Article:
SF: Well a big change was to the Medicare Part B standard premium. For years it’s been $104.90 a month. Several months ago people that were new to Medicare or that were already on Medicare but not taking Social Security had a premium increase. The premium adjusted up to $121.80 a month. Also, many people aren’t aware that they will pay MORE than $121.80 a month if they make more than $85K a year as an individual or $170K as a married couple. That sometimes translates to sticker shock. I have a worksheet that I share with new Medicare beneficiaries so they’re not taken by surprise.

Question: What choices do people have during Open Enrollment?

SF: From October 15th to December 7th people with a standalone drug plan and/or a Medicare supplemental plan can shop to see what Medicare Advantage plans have to offer. This is the time for them to learn about plans that have a zero premium and include RX coverage too. If they do end up wanting to enroll in a Medicare Advantage with Prescription drug plan, they don’t need to worry about health conditions because enrollment is not subject to underwriting and is guaranteed issue (unless they have end stage renal disease). For people already on a Medicare Advantage plan, this is the time they can look at changing to another like type of plan that may be richer in benefits and/or meet their needs better than their current plan. Or, these people may want to go back to Original Medicare and purchase a standalone drug and Medicare supplemental plan. Drug formularies (the list of covered drugs in an RX plan) can change every year, so if someone is taking a lot of medications it’s important for them to be aware of any changes that may affect their out of pocket costs. The only time to change drug plans during the year without some special circumstance is during Open Enrollment.

The only time to change drug plans during the year without some special circumstance is during Open Enrollment.

Question: Do you still find a lot of confusion exists for people when they go onto Medicare for the first time?

SF: Oh, absolutely! Those consultations generally take an hour and a half to two hours. There are so many factors to cover. Many times they or their spouse may still be working, so we need to look at the cost of their current group insurance and what it covers versus what they’ll pay for Medicare. If they’re still working and their income is high, many times it’s more expensive to go on Medicare and they should wait until they retire. We have to take into account past and current income, researching doctor participation in medical networks if they want a Medicare Advantage plan, and look at what drug plan gives them the lowest copays for the medications they’re currently taking. If I’m meeting with a husband and wife we are basically going through this whole process twice.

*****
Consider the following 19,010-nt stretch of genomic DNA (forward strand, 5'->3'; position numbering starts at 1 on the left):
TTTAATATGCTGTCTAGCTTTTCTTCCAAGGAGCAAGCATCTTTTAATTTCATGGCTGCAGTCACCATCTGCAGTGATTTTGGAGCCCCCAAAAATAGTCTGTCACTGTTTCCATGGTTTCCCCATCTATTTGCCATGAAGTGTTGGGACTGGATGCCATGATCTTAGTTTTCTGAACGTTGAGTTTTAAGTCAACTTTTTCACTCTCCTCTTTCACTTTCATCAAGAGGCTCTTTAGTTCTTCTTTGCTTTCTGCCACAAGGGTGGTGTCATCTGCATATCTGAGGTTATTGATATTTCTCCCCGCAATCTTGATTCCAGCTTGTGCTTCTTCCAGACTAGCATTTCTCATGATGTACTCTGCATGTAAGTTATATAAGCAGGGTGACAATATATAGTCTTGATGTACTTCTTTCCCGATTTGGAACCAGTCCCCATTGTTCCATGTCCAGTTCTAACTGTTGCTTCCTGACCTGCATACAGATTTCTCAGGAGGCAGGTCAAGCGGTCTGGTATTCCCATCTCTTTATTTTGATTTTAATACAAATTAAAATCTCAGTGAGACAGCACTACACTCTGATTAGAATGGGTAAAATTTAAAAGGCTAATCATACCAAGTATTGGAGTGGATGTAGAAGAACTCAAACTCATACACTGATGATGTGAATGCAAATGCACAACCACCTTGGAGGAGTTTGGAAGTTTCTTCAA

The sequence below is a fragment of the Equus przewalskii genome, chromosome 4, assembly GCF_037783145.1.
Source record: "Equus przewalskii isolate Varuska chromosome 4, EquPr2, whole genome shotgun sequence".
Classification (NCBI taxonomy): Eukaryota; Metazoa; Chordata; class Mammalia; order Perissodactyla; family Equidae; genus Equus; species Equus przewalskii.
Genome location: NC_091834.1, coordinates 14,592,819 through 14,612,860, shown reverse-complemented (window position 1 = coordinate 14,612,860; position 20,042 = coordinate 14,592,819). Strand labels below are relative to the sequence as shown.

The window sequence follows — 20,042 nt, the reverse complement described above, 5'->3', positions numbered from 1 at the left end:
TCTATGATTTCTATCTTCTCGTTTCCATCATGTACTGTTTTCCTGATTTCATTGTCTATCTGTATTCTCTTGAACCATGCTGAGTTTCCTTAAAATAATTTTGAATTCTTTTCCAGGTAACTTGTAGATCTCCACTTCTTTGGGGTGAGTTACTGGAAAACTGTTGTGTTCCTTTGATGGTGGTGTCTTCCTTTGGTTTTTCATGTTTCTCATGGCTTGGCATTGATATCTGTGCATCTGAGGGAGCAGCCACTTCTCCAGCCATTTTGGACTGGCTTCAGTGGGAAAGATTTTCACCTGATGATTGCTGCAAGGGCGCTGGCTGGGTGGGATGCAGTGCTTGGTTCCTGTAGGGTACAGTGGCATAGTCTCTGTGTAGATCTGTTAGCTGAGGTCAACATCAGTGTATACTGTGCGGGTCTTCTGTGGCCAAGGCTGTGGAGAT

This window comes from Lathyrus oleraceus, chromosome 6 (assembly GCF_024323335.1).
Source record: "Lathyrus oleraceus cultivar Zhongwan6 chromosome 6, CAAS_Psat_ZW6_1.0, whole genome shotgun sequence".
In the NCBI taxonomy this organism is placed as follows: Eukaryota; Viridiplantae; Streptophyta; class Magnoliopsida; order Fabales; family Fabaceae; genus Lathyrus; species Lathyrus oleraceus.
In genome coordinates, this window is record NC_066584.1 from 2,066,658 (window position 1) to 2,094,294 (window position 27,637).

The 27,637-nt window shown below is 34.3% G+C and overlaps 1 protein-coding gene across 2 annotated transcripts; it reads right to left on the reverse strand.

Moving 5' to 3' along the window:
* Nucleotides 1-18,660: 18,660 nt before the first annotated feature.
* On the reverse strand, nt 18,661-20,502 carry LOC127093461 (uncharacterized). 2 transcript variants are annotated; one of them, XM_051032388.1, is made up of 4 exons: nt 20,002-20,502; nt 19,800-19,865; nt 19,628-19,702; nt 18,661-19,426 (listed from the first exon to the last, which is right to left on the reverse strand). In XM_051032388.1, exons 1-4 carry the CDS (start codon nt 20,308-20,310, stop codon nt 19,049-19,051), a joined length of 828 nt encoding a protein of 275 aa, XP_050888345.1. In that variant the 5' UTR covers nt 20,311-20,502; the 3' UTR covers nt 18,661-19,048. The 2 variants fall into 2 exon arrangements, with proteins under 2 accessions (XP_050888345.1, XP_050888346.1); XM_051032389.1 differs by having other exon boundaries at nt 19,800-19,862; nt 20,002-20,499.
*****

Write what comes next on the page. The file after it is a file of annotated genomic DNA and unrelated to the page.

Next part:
The Insurance Marketplace and Covered California

Question: You specialize in Medicare, but you also help people with their health insurance that are under 65, what advice would you give them for their Open Enrollment that starts November 1st?

SF: Don’t try to figure it out on your own. I get paid by the insurance companies that I repre sent and it costs nothing to take advantage of my knowledge and experience. This is a very busy time for me because open enrollment coincides with Medicare open enrollment, but I’m able to help most non-Medicare prospective clients by scheduling a phone appointment or two with them and enrolling them online. The deadline enrolling in a new plan for 1/1/17 coverage is 12/15/16. The deadline for changing your current plan with your existing insurance provider for 2017 is 1/31/17.

Question: What do you think is the biggest change in insurance plans offered for 2017 for those who buy insurance from Covered California or directly from the insurance companies?

SF: Well, Anthem is going back to their 2015 model of an EPO vs. the Tiered PPO that they had last year. Any hospitals that were in Tier 2 may now be out of network and people won’t be able to access care in those hospitals. So for example, last year an Anthem Tiered PPO member could go to Hoag, Mission, St. Joseph and St. Jude hospitals here in Orange County and still be in-network, they just wouldn’t get as good of a negotiated rate as they did by going to a Tier 1 hospital such as Saddleback and U.C.I. In 2017, with the change back to an EPO plan structure, they have NO coverage out of network. It is much like a HMO, but they don’t need to have a referral to specialist, just like with a PPO. I’m told the network of doctors shouldn’t change any more than the normal shuffle, it’s just the hospital in network participation that is being affected.

Question: So are there less choices this year than last year for people?

SF: Actually as of this interview there are more. Blue Shield has decided to bring a HMO product to Orange County and Molina Healthcare is expanding their service to Orange county. I’m still waiting to see what Cigna and Healthnet PPO will do. They had very slim offerings last year and their prices were much higher than the other companies. However, they had broader networks, and for some people it’s worth it to them to be able to continue seeing their doctors.

If you’re interested in learning more about what Stephanie can do for you, contact her at (949) 351-2443. If you need help with the next stage in your life or have any questions about insurance, you can count on her to point you in the right direction.